A Chartered Physiotherapist's Assessment of the Qilta Effect
Mary Gleasure BSc SMISCP,
Athlete: Alex O’Shea
I have been Alex’s physio since 2013 when he was preparing for the Guinness world record for running a marathon in a fireman suit. He completed this challenge in style almost an hour faster than the previous challenge.
He has competed in 24-hour events for several years. His right ankle used to swell post endurance events and he was unable to mobilise for a couple of days. His Mizen Head (Co Cork, Ireland) to Malin Head (Co Donegal, Ireland) Challenge was halted by knee and ankle issues.
I was concerned when Alex committed to the idea of completing 32 marathons in 16 consecutive days in Sept ‘18. I was naturally worried that his ankles would swell. However, the Qilta socks appear to have led to.
- Reduction in ankle oedema during and post event
- Reduction in bilateral relationship ankle pain during and post event.
- Reduction of inflammation in the Achilles tendons bilaterally
- Decreased calf tightness bilaterally
This effect may have assisted Alex in maintaining his optimum gait pattern even when fatigued.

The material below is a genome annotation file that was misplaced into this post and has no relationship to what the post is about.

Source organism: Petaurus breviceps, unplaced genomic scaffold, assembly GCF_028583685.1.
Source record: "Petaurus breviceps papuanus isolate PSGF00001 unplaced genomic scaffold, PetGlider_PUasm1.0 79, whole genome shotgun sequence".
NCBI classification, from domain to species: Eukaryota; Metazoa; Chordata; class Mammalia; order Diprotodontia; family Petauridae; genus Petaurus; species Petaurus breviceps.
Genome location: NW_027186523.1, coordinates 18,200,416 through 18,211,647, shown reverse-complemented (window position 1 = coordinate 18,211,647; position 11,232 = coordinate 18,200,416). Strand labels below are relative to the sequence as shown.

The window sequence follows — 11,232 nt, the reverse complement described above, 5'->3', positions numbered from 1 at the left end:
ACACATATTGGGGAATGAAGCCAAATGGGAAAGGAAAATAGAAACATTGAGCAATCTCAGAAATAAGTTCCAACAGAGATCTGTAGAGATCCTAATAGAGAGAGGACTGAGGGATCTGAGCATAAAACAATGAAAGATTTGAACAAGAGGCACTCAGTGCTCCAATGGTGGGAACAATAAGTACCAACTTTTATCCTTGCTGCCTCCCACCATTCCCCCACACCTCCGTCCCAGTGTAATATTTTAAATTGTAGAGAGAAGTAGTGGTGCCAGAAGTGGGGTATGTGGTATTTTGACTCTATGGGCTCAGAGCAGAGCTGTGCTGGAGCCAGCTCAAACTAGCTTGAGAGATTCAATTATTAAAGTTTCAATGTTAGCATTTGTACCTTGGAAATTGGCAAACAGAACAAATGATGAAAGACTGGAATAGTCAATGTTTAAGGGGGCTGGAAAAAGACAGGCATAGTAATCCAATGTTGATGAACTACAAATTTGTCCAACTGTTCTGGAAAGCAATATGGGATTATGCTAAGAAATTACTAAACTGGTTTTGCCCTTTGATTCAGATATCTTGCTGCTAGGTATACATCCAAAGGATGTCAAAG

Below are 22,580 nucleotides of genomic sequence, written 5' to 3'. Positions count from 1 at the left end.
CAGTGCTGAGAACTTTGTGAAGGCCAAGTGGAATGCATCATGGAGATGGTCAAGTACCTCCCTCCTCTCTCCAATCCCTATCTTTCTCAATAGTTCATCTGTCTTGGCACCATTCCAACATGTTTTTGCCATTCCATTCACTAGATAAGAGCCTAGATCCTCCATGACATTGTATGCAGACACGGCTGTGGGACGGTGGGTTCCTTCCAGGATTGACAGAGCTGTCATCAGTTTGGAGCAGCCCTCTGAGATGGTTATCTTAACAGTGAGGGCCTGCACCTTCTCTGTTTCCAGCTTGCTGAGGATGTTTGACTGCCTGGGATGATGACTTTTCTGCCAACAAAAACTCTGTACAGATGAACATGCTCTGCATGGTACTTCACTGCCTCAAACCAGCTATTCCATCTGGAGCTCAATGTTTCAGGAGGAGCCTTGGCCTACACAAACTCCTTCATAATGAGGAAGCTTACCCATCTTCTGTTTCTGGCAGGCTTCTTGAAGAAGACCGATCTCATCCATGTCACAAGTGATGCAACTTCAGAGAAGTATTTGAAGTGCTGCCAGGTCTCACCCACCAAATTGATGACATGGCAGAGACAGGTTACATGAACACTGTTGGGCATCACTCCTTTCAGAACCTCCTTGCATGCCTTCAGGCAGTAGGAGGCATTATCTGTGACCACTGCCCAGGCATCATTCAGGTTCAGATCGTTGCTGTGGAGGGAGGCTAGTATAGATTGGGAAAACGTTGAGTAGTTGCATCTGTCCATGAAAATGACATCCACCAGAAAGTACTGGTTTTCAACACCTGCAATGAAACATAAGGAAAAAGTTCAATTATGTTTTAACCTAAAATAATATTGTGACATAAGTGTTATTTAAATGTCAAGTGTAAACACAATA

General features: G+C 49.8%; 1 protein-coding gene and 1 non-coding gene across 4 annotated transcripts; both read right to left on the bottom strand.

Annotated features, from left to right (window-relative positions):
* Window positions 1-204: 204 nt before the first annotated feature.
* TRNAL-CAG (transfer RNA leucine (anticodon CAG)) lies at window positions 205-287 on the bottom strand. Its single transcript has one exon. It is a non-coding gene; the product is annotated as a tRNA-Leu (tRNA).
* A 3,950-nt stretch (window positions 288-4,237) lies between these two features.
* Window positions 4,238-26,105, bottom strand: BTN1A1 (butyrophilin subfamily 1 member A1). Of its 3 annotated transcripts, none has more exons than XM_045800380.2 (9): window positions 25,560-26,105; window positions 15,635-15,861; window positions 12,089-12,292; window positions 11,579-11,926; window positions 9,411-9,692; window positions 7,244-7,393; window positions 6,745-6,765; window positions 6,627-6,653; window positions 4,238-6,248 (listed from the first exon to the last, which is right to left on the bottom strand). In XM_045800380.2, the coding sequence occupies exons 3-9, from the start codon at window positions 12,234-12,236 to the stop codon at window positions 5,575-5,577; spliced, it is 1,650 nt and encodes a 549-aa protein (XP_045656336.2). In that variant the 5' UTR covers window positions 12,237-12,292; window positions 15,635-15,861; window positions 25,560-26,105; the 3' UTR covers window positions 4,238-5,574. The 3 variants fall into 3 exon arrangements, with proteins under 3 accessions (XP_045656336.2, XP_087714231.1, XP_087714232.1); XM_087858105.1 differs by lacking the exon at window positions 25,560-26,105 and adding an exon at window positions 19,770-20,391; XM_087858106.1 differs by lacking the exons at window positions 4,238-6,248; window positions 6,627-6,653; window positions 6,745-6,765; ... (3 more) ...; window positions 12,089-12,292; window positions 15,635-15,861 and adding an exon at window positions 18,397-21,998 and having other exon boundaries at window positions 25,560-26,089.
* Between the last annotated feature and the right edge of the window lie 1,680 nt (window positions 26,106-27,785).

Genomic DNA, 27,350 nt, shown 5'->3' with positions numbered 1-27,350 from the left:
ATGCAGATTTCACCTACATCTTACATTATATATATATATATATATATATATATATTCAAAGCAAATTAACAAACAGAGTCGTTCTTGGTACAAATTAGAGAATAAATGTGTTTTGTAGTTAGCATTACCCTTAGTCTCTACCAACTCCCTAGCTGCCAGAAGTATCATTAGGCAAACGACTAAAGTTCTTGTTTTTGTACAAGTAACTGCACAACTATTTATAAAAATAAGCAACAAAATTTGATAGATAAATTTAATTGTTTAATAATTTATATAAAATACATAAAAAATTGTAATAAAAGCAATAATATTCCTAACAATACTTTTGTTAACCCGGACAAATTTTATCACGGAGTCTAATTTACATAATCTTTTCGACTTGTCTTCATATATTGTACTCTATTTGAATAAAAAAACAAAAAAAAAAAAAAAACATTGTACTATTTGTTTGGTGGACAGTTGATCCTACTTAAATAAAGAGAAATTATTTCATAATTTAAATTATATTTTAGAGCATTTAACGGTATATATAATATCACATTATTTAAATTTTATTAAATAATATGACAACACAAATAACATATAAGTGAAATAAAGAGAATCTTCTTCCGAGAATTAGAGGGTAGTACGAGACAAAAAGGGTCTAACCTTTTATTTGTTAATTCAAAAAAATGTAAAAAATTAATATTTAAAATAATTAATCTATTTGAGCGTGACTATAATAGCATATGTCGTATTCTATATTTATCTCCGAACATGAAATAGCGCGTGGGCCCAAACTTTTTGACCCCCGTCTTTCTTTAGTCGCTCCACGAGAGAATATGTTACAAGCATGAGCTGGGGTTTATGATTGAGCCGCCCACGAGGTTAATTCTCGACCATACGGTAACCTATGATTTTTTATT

Therefore, Qilta may have had a secondary effect of improving the overall kinetic chin.
Mary Gleasure and Alex O'Shea
Mary Gleasure is a designated chartered physiotherapist for the Athletic Association of Ireland (AAI) and Irish Olympic team including professional athletes 2000-2012. Mary has also lectured on anatomy, physiology and injury prevention for UCC.
Involved in Munster rugby senior and developmental squads from 2001 to 2003 seasons with Nikki Davies, provided physiotherapy for Paralympic games (1999) and Special Olympics, completed training as expert witness for medical-legal court cases.
Mary recently completed her post graduate studies with sports oracle. This is an international course on elite sports medicine instructed by world leaders of the International Olympic Committee (IOC).